Aulopus diactithrix
Nectamia ignitops
Nectamia luxuria

Nectamia similis
Nectamia viria
Chiasmodon lavenbergi
Kali caribbaea

Kali colubrina

Kali falx

Amphilophus chancho
Amphilophus flaveolus

Amphilophus astorquii

Benthochromis horii

Discotrema monogrammum
Discotrema zonatum

Gorogobius stevcici
Pomatoschistus montenegrensis

Stiphodon carisa

Nuchequula flavaxilla
Nuchequula glenysae

Nuchequula longicornis

Nandus andrewi
Crystallaria cincotta
Chromis abyssus
Chromis brevirostris

Chromis circumaurea

Chromis degruyi

Chromis earina

Samariscus multiradiatus
Careproctus kidoi
Genioliparis kafanovi
Scorpaena brevispina
Cathorops belizensis
Cathorops higuchii
Cathorops kailolae
Nanobagrus immaculatus
Pseudobagrus brachyrhabdion

Pseudomystus heokhuii

Chrysichthys acsiorum
Rhinodoras armbrusteri
Rhinodoras gallagheri
Rhamdella cainguae
Neoplecostomus corumba
Neoplecostomus selenae
Neoplecostomus yapo

Pseudancistrus reus

Ituglanis mambai
Trichomycterus igobi

Arthroleptis krokosua
Bufo eichwaldi
Ameerega altamazonica
Hypsiboas caipora
Pseudacris fouquettei

Alsodes norae
Leptodactylus coca
Odontophrynus maisuma

Pristimantis leucorrhinus

Boophis ulftunni
Xenopus sp.
Rhacophorus sp.
Phrynopus miroslawae
Phrynopus nicoleae
Phrynopus sp. 1

Phrynopus sp. 2

Strabomantis aramunha

Hynobius glacialis
Hynobius fuca

Paramesotriton zhijinensis

Zosterops somadikartai

Miniopterus petersoni
Tylonycteris pygmaeus
Philander olrogi
Rhynchocyon udzungwensis
Eligmodontia typus
Hylomyscus walterverheyeni

Amphisbaena uroxena
Bavayia goroensis
Goniurosaurus catbaensis
Cnemaspis perhentianensis
Cyrtodactylus wallacei

Cyrtodactylus stresemanni

Cyrtodactylus takouensis

Cyrtodactylus huynhi

Gekko nutaphandi

Gekko wenxianensis

Hemidactylus sp
Luperosaurus sp.

Pristurus sp.

Tarentola crombiei

Phyllodactylus thompsoni
Phyllodactylus delsolari

Liolaemus tandiliensis
Liolaemus scrocchii

Anolis apletophallus
Anolis cryptolimifrons

Anolis cuscoensis

Petracola waka
Eutropis tammanna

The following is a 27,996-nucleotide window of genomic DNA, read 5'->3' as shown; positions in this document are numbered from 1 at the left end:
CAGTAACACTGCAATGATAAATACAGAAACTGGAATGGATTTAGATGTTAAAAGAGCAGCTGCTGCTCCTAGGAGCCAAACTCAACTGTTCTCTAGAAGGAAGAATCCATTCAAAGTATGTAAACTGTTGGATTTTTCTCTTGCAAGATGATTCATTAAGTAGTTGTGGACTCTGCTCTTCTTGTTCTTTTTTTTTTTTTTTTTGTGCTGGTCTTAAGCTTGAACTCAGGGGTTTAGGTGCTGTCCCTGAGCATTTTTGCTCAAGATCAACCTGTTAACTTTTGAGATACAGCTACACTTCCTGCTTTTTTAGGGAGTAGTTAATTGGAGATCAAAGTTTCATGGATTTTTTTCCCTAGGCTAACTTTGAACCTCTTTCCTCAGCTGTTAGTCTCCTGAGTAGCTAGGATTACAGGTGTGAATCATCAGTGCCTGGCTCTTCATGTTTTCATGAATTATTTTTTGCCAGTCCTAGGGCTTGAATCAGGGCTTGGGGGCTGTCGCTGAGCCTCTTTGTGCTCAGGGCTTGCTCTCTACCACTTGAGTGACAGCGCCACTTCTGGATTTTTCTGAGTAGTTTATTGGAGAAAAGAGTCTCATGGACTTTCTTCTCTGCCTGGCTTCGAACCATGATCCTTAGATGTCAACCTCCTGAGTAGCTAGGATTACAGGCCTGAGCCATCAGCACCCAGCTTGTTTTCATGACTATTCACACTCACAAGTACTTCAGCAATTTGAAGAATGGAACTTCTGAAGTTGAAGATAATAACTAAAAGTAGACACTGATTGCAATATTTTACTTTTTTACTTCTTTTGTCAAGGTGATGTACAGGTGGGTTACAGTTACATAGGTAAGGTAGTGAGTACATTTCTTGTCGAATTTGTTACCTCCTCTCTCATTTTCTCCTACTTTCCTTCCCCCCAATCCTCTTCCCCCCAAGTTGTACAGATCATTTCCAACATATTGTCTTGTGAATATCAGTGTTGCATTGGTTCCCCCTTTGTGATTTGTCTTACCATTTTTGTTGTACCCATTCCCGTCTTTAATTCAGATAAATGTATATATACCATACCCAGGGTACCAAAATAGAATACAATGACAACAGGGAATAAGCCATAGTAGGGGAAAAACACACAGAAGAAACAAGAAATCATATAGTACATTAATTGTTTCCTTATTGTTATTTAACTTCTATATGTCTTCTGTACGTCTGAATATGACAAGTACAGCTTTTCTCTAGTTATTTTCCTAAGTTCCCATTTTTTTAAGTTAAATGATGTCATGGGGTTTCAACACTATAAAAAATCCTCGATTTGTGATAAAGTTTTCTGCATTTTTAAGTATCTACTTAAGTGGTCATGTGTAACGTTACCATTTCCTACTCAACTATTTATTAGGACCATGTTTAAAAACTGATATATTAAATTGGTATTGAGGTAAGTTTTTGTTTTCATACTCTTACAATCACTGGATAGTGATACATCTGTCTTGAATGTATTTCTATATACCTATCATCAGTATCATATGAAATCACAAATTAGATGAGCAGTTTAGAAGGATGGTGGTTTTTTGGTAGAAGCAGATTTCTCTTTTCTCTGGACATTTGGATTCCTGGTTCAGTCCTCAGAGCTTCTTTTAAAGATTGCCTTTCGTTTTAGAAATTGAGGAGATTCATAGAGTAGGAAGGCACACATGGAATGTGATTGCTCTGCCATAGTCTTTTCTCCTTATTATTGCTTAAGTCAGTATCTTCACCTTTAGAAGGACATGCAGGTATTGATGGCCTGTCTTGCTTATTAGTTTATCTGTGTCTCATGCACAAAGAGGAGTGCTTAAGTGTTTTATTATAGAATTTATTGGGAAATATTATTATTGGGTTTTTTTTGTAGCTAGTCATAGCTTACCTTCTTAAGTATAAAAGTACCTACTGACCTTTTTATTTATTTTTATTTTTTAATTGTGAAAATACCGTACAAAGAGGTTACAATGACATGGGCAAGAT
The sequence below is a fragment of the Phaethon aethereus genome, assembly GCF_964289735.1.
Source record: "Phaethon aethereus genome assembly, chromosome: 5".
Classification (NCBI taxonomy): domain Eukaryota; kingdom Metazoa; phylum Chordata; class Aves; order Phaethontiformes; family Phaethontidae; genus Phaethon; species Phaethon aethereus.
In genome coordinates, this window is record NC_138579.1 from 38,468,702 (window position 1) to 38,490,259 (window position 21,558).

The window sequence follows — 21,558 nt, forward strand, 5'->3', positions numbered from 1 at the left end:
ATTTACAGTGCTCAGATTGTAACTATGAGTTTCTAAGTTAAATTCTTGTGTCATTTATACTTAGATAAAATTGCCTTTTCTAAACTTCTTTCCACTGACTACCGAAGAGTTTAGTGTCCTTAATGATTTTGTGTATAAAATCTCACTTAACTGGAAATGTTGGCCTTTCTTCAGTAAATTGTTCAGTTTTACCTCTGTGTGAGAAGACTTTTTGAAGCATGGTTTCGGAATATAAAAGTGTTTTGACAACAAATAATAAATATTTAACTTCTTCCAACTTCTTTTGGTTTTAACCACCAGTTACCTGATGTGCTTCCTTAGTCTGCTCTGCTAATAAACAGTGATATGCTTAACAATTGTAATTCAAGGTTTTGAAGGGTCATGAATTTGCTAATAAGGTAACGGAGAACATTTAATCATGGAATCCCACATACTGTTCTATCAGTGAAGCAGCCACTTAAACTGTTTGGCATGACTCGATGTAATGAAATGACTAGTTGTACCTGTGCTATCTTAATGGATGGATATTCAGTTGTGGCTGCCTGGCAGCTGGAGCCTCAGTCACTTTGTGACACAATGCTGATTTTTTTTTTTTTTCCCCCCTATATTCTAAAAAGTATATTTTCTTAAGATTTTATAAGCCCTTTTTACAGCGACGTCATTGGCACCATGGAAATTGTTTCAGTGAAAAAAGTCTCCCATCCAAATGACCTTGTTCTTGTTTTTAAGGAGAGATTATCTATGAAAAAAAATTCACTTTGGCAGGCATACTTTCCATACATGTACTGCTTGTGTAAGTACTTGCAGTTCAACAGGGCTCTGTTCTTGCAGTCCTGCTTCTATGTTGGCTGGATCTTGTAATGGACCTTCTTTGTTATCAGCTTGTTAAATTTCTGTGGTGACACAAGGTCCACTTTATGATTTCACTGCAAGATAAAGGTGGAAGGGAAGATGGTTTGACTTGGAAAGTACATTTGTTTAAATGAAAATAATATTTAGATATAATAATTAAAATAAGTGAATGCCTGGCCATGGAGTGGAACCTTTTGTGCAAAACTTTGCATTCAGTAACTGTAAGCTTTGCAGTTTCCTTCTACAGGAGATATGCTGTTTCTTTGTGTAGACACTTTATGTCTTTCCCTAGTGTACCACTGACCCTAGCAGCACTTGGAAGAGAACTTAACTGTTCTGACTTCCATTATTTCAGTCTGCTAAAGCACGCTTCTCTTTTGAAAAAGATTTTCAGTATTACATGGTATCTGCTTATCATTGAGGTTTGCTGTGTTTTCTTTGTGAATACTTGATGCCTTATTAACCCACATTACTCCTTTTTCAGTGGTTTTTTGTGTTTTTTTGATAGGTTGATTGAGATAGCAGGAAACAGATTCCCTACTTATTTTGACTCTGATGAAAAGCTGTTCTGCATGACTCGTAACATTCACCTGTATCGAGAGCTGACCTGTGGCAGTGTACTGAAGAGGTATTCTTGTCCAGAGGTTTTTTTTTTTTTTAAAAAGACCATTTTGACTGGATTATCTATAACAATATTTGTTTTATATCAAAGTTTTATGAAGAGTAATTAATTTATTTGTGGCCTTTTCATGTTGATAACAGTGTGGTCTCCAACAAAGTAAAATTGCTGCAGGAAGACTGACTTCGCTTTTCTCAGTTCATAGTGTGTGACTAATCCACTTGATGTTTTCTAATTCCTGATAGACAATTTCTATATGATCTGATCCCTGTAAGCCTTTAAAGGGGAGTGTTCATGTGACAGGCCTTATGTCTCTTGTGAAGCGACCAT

Sphenomorphus langkawiensis

Lepidophyma cuicateca
Dendrelaphis haasi
Cryptelytrops honsonensis
Fimbrios smithi
Pseudoboa martinsi


The complete reference list for all of the new species is far too long for me to want to post here, but here are the references mentioned above. If you want any reference, just leave me a message.

Leptodactylus coca
Angulo, A, and S Reichle. 2008. Acoustic signals, species diagnosis, and species concepts: the case of a new cryptic species of Leptodactylus (Amphibia, Anura, Leptodactylidae) from the Chapare region, Bolivia. Zoological Journal of the Linnean Society. 152(1): 59-77.

Antunes AP, Faivovich J, Haddad CF. 2008. A New Species of Hypsiboas from The Atlantic Forest of Southeastern Brazil (Amphibia: Anura: Hylidae). Copeia: Vol. 2008, No. 1 pp. 179–190

Balushkin, AV, and OS Voskoboinikova. 2008. Revision of the genus Genioliparis Andriashev et Neelov (Liparidae, Scorpaeniformes) with description of a new species G. kafanovi sp.n. from the Ross Sea (Antarctica). Journal of Ichthyology. 48(3): 201-208.

Bauer, A.M., Jackman, T.R., Sadlier, R.A., Shea, G., Whitaker, A.H. (2008). A New Small-Bodied Species of Bavayia (Reptilia: Squamata: Diplodactylidae) from Southeastern New Caledonia1. Pacific Science, 62(2), 247. DOI: 10.2984/1534-6188(2008)62[247:ANSSOB]2.0.CO;2

Bichuette, ME, and E Trajano. 2008. Ituglanis mambai, a new subterranean catfish from a karst area of central Brazil, rio Tocantins basin (Siluriformes: Trichomycteridae). Neotropical Ichthyology. 6(1): 9-15.

Bockmann, FA, and AM Miquelarena. 2008. Anatomy and phylogenetic relationships of a new catfish species from northeastern Argentina with comments on the phylogenetic relationships of the genus Rhamdella Eigenmann and Eigenmann 1888 (Siluriformes: Heptapteridae). Zootaxa. 1780: 1-54.

Costa, WJEM. 2008. Monophyly and taxonomy of the Neotropical seasonal killifish genus Leptolebias (Teleostei: Aplocheiloidei: Rivulidae) with the description of a new genus. Zoological Journal of the Linnean Society. 153(1): 147-160.